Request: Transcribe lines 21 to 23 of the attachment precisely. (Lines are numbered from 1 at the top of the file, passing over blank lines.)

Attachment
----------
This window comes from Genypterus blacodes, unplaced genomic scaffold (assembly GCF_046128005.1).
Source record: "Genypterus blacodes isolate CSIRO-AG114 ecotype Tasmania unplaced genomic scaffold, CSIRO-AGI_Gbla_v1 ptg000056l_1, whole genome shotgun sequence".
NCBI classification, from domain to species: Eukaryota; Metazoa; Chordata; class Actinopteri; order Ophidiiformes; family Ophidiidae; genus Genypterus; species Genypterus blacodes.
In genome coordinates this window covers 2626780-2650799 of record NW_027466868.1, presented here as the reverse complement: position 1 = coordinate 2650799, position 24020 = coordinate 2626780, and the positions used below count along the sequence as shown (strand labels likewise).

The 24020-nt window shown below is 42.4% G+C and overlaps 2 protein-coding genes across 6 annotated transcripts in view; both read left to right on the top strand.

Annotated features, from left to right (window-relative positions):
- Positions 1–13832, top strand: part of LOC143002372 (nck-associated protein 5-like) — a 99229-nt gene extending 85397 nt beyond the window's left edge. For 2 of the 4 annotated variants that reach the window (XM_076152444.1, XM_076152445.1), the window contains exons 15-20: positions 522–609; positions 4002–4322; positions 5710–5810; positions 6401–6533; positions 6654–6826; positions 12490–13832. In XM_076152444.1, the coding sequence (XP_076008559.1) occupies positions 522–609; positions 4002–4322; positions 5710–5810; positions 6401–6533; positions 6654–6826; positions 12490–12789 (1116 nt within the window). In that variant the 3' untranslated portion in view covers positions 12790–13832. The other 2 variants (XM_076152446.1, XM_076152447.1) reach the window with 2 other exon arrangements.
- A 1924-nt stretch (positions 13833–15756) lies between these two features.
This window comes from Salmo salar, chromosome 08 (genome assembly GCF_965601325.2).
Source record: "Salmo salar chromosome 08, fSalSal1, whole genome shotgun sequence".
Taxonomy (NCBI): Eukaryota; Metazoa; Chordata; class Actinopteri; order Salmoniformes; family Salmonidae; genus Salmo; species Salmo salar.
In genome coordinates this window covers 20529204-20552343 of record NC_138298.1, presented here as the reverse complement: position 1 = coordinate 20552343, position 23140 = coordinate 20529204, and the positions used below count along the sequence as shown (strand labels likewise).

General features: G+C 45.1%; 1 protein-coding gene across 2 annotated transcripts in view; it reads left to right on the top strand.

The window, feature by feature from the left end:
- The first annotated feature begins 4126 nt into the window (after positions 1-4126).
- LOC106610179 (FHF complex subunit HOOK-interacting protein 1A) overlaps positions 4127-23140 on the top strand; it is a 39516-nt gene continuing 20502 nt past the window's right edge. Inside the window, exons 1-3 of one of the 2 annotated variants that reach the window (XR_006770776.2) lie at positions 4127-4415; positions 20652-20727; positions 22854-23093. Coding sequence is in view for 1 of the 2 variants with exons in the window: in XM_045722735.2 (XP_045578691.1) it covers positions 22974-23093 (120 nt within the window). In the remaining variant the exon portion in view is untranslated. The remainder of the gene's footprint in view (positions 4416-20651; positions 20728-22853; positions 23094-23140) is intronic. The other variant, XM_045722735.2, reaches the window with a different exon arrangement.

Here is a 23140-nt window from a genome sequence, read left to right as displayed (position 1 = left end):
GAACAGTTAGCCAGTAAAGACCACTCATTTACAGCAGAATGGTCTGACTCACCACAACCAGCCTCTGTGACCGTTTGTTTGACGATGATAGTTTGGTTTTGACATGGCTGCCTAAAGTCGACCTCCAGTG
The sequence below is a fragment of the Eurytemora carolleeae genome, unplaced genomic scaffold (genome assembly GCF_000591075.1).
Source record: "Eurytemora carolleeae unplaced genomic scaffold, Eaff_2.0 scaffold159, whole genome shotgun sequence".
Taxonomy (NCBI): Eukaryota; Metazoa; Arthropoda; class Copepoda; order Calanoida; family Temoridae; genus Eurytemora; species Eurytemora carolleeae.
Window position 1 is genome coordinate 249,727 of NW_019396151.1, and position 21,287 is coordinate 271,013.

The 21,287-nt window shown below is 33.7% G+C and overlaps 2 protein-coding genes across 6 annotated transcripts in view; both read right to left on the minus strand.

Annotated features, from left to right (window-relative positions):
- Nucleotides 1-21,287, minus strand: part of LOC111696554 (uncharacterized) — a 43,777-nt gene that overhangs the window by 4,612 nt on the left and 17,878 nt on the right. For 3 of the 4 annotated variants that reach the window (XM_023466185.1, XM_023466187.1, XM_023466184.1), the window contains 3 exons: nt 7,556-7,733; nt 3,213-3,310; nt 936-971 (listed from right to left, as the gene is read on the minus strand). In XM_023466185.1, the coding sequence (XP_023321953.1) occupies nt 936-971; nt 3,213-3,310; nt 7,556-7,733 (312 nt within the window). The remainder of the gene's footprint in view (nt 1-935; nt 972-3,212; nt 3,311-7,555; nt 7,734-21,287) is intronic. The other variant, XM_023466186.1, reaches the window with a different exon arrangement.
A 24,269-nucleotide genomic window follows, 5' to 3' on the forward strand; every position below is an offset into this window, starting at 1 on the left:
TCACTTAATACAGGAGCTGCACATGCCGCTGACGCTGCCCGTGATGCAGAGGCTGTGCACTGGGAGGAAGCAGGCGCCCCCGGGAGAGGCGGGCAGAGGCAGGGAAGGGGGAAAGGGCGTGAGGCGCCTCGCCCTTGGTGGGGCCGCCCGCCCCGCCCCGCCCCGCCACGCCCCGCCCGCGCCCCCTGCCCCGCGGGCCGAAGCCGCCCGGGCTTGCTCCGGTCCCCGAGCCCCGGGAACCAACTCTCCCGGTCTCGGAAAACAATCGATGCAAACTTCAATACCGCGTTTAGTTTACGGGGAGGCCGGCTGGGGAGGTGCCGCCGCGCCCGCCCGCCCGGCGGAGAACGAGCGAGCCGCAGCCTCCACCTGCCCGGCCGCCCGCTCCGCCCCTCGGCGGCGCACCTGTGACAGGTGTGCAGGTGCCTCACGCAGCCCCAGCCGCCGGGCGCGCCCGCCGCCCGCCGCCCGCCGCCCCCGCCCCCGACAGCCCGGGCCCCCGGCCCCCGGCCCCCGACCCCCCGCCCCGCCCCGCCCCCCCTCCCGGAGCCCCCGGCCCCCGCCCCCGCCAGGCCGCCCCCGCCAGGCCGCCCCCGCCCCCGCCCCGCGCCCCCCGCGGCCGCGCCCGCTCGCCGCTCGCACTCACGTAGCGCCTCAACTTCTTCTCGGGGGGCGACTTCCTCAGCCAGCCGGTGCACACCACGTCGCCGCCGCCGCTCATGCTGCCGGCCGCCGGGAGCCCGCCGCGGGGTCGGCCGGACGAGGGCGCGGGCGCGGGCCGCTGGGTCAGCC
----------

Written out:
Taxonomy (NCBI): Eukaryota; Metazoa; Arthropoda; class Copepoda; order Calanoida; family Temoridae; genus Eurytemora; species Eurytemora carolleeae.
Window position 1 is genome coordinate 249,727 of NW_019396151.1, and position 21,287 is coordinate 271,013.

The 21,287-nt window shown below is 33.7% G+C and overlaps 2 protein-coding genes across 6 annotated transcripts in view; both read right to left on the minus strand.